The first entree into this super-premium segment comes from Bentley. It is the Bentayga and it starts at $229,100, about the price of a used Ferrari 458. Load on a handful of options and the Bentayga stretches toward $300,000. The snazzy green-hued model that I spent two days testing around Southern California came in at $281,100, or nearly the cost of a dozen base Honda CR-Vs.
Is the Bentley 12 times better than a CR-V? That’s the inevitable question, which isn’t so easily answered. A CR-V will get you anywhere a normal human being is likely to go, comfortably and efficiently. The Bentley is capable of getting you anywhere on earth that you’re not likely to go, from the deepest deserts to the frostiest arctic to the autobahn at 187 miles per hour. (Also comfortably, though not as efficiently.) Clearly most Bentley buyers will use their Bentayga almost exactly like a CR-V owner, and so one must conclude…
Well, to that entire analysis, I now throw up my hands and say: to hell with it. Practicality be damned. The Bentayga beguiled me. If I owned a bevy of Tom Ford suits and gifted my lady friends Birkin bags for their birthdays, the leather-fragrant scent of the Bentayga would be mightily enticing. An average Bentayga owner already has seven cars in the garage. That garage is probably part of a very big house, perhaps in a town of Connecticut that ends in "’wich" or in California with a zipcode that ends in "0210." This is not the world that you or I likely live in.
The market for luxury SUVs clearly exists. Bentley executives say that they noticed that whenever customers were invited to an outdoorsy event, they all showed up in their Range Rovers. Still, it’s a wonder that already Bentley can’t keep up with the initial demand; the company is trying to up its 2017 model-year production from 3,600 units to 5,500. According to executives, pre-orders number more than 10,000 already. Buyers are desperate for the Bentayga.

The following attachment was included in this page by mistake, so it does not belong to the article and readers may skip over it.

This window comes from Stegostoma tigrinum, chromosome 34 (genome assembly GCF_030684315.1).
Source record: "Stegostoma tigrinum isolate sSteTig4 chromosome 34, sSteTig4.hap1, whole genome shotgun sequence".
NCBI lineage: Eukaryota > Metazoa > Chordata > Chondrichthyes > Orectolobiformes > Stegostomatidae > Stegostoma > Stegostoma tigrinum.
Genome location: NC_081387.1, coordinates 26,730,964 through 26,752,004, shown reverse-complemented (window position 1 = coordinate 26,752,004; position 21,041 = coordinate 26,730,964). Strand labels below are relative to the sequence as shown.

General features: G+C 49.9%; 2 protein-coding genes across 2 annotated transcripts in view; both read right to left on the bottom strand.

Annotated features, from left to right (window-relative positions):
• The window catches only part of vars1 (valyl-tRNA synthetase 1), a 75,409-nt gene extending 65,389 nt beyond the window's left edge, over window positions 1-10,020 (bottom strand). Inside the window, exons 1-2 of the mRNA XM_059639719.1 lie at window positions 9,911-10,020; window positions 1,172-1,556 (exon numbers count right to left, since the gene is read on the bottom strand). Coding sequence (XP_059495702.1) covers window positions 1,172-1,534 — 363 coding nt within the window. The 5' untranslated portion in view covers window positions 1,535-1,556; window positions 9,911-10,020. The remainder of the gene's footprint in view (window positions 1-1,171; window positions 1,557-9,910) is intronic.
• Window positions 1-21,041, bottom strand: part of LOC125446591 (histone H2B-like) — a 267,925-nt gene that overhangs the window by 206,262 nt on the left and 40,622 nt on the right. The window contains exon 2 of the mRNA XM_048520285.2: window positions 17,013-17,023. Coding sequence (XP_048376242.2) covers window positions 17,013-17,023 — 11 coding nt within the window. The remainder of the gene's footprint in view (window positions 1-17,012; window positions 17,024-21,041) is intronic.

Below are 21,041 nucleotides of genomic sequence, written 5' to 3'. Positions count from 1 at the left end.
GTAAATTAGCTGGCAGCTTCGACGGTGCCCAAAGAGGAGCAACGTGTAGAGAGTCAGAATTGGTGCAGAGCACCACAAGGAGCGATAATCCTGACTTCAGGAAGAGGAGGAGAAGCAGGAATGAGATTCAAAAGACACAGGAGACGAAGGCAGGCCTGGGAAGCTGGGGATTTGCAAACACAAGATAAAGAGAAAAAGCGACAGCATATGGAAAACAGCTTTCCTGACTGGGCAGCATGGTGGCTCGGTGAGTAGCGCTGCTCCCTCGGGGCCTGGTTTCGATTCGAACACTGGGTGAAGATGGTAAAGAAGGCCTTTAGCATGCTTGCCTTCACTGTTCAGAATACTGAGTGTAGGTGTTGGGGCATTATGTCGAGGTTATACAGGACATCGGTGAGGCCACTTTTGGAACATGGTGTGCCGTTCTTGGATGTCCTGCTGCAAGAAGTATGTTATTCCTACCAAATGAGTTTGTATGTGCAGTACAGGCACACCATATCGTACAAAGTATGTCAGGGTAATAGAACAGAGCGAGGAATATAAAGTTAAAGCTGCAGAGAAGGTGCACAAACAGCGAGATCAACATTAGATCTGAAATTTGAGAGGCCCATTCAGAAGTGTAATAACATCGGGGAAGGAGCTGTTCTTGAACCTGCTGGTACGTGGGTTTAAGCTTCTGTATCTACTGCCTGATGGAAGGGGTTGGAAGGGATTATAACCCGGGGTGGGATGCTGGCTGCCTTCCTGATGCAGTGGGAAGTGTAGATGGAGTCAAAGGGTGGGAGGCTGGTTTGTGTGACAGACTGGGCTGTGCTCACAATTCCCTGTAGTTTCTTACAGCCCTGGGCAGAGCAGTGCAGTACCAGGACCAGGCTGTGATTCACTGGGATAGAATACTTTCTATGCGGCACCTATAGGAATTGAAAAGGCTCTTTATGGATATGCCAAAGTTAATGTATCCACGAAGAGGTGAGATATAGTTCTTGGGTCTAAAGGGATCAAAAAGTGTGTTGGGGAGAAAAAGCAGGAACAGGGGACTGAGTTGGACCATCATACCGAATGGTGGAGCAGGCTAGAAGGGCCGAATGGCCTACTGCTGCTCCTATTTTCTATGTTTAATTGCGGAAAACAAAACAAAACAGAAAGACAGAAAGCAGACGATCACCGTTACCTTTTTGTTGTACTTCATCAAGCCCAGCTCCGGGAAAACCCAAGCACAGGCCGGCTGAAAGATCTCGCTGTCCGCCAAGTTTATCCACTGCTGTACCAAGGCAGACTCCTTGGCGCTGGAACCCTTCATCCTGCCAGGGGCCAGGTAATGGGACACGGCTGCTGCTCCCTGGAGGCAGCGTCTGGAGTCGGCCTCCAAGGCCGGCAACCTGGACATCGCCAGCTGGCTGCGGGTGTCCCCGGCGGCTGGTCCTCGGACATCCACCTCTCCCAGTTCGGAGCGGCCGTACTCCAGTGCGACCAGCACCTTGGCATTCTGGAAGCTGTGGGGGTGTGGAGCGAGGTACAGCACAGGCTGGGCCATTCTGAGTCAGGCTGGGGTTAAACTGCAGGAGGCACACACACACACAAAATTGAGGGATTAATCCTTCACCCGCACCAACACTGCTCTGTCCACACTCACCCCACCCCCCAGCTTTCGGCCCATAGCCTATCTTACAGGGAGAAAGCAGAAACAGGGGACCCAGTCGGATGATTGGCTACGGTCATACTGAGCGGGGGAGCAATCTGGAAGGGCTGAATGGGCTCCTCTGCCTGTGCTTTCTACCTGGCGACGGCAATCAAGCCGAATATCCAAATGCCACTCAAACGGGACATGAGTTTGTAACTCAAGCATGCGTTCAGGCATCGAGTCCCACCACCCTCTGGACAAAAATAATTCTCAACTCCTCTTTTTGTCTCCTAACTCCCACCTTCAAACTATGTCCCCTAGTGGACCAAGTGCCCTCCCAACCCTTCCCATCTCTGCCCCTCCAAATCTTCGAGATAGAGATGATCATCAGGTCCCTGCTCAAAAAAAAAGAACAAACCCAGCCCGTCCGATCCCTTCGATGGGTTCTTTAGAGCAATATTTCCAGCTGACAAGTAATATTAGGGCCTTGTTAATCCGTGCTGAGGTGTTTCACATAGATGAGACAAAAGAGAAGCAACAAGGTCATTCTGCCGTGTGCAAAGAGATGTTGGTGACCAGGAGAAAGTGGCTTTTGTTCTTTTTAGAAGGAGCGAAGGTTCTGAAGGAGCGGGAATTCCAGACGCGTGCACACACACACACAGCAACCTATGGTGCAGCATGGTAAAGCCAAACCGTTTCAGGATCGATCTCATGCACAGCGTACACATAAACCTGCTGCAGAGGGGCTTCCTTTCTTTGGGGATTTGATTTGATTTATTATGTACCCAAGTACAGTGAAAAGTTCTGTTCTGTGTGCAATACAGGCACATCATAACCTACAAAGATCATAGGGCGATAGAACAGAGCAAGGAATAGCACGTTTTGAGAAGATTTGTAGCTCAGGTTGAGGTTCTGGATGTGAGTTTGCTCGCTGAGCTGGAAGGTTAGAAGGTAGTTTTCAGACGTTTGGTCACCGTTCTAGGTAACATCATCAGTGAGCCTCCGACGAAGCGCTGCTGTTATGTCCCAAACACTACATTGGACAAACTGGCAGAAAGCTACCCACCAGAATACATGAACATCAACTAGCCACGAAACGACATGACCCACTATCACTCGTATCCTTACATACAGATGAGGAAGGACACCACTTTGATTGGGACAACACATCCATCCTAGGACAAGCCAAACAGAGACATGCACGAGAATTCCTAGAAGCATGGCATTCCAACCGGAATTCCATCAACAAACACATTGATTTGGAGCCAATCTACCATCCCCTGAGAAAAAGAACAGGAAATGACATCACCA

Very few of those would-be customers have actually driven the vehicle yet. I have. And I was won over by one totally unexpected reason: the Bentayga is hella fun to drive.
Let’s play the game of Let’s Pretend. Let’s pretend that you’ve added the Bentayga to your car collection and you’re going to take a road trip with the intent to use the SUV in all its modalities. You could head to Morocco, where you could bash through the dunes and hang out with the nomadic Berbers. And you could also drive in the incomparable Atlas Mountains, where you could throw a bash at the Kasbah Tamadot luxury resort and its nomadic owner, Richard Branson. But then there would be all that shipping and dealing with customs (and listening to Branson talk about space), and so maybe something closer to home.
Like Palm Springs. With its swank hotels and nearby deserts and gnarly mountain roads.
The adventure might begin with a lonely highway blast away from town and to the desert, past the Salton Sea, on your way to the Algodones Dunes. It’s a couple hours’ drive without much to look at, so instead you’ll notice how damn quiet the SUV is, even at 85 mph. Not just the engine, but the lack of wind and tire noise and the honk-honk-honk of oncoming trailer tractor rigs. You can’t hear any of it. True luxury is often the lack of outside irritants.
Then there are the seats. Why yes, they’re Tempur-Pedic comfortable, but you expected that. So too the phenomenal fit and finish and beauty of the stitching and burled wood veneers and the weight of the knobs and general feng shui of the interior. More than 130 hours of handwork goes into each Bentayga at its Crewe, England factory, which is one of the reasons why it’s hard for the company to ramp up production.
The back seats aren’t as big as expected. You’ve ordered it with two rear buckets, and they are comfy too, but there isn’t the leg-flinging, splayed-out, supine-sleeping expectation of a long-wheelbase Bentley Mulsanne or Rolls-Royce Phantom. Some of your colleagues would be miffed at that. The 17.1 cubic feet of cargo space behind the rear seats is miserly as well. Surely a long-wheelbase will be on offer eventually. Range Rover makes one, after all.